Grade Levels: K-3

This page contains information to support educators and families in teaching K-3 students about pitch, tone and beat. The information is designed to complement the BrainPOP Jr. movie Pitch, Tone, and Beat. It explains the type of content covered in the movie, provides ideas for how teachers and parents can develop related understandings, and suggests how other BrainPOP Jr. resources can be used to scaffold and extend student learning.

Explore the wonderful world of music with your children! This movie will introduce pitch, tone, and rhythm and explore different instruments. We recommend listening to music together and pausing to discuss what they have heard. Which instruments are used? How does this song differ from another song? You may want to review the Sound movie and build a cross-curricular connection with science.

Review with children that pitch describes how low or high a sound is. Together, brainstorm some things that make a high-pitched sound, like a mouse’s squeak, a scream, and a triangle. Discuss what makes a low-pitched sound, such as a tugboat and a tuba. Invite students to sing a low note and a high note. Remind children that some instruments have higher pitches than others. Brainstorm different instruments and sort them by pitch. A piccolo, flute, and a triangle are much higher than a cello, bass guitar, and a tuba. Some instruments have a wide range–a piano can play fairly low and fairly high notes. Explore different instruments, and ask children to explain how a pitch can be changed. On a guitar, as well as many other stringed instruments, a string is pressed down on the neck while it is plucked or strummed in order to change the pitch. On a recorder, different holes are covered to change the pitch, while on a trumpet keys are pressed down.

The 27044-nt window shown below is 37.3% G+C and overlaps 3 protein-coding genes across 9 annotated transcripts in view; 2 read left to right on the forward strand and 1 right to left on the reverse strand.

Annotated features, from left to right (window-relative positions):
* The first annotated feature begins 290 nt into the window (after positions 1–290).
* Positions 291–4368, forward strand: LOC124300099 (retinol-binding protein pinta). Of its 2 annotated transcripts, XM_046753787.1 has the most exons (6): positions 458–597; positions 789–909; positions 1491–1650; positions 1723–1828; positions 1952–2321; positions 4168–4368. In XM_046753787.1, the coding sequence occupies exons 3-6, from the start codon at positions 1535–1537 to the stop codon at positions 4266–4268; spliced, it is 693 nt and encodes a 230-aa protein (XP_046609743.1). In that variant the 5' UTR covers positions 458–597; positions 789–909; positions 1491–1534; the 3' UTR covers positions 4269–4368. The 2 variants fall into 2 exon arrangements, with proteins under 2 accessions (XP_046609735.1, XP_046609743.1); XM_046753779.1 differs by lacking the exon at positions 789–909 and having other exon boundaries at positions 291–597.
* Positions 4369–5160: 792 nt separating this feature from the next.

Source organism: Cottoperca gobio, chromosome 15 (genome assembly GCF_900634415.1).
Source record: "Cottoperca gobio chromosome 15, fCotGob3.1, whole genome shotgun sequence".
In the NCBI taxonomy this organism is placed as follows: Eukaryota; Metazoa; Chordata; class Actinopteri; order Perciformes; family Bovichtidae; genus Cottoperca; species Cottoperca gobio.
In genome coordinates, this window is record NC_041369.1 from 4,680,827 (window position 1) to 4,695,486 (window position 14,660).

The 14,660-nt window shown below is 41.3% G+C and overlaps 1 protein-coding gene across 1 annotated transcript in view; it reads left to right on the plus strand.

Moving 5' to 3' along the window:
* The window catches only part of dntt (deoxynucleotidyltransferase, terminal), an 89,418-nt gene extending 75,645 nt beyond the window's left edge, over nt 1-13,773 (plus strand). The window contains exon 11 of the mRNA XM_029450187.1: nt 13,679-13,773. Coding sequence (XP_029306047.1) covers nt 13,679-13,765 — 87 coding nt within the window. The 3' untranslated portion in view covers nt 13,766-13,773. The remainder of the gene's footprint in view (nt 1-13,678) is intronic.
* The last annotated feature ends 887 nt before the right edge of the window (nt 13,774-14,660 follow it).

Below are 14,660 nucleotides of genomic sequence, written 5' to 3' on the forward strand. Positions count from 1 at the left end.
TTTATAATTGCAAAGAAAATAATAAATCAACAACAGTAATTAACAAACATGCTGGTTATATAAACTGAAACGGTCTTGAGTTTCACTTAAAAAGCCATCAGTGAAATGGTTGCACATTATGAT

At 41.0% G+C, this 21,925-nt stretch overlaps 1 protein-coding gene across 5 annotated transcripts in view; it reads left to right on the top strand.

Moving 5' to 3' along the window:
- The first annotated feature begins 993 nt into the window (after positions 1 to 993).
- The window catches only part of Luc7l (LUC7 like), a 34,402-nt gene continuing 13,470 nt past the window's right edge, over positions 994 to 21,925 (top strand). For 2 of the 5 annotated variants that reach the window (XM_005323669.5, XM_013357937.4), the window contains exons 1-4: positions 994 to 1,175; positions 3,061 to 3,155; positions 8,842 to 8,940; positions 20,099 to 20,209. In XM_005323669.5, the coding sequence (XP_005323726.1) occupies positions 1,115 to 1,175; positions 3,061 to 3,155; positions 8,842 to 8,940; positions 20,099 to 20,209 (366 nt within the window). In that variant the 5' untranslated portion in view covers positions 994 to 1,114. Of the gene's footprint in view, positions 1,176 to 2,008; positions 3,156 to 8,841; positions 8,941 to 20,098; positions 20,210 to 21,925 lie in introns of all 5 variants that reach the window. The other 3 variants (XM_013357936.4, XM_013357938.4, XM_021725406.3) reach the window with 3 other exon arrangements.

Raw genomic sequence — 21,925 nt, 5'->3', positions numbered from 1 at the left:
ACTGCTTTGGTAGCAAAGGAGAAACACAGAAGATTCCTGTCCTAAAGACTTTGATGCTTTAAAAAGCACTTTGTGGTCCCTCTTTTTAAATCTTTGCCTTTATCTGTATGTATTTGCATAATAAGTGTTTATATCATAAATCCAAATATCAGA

Tone, or timbre, describes the quality of a sound. Tone does not, however, refer to loudness (volume). Tones from a whistle are sharp, while a cello or acoustic guitar might have warm tones. A trumpet or saxophone can have bright tones. However, they can also have warm tones. One instrument often has many tones depending on how it is played. If possible, experiment with different instruments and invite children to describe their tone. On the Internet, you can find audio samples from different instruments and an orchestra, which is a group of musicians who play instruments that differ in pitch and tone.

Rhythm is the beat of a song. Play a piece of music together and clap along to the beat. Some songs are faster than others. Play different songs and invite children to describe the rhythm. Is it fast? Is it jumpy? You may want to play songs across different genres–such as a hip-hop song and a classical waltz. Remind your children that rhythm can change in a song–it can speed up, slow down, or even stop.

Music is a combination of pitch, tone, and rhythm. There are many ways to combine them, so there are many different kinds of music! Encourage your children to name different styles of music, such as pop or country. How are they different?

Filed as:  Arts and Technology, K-3, Music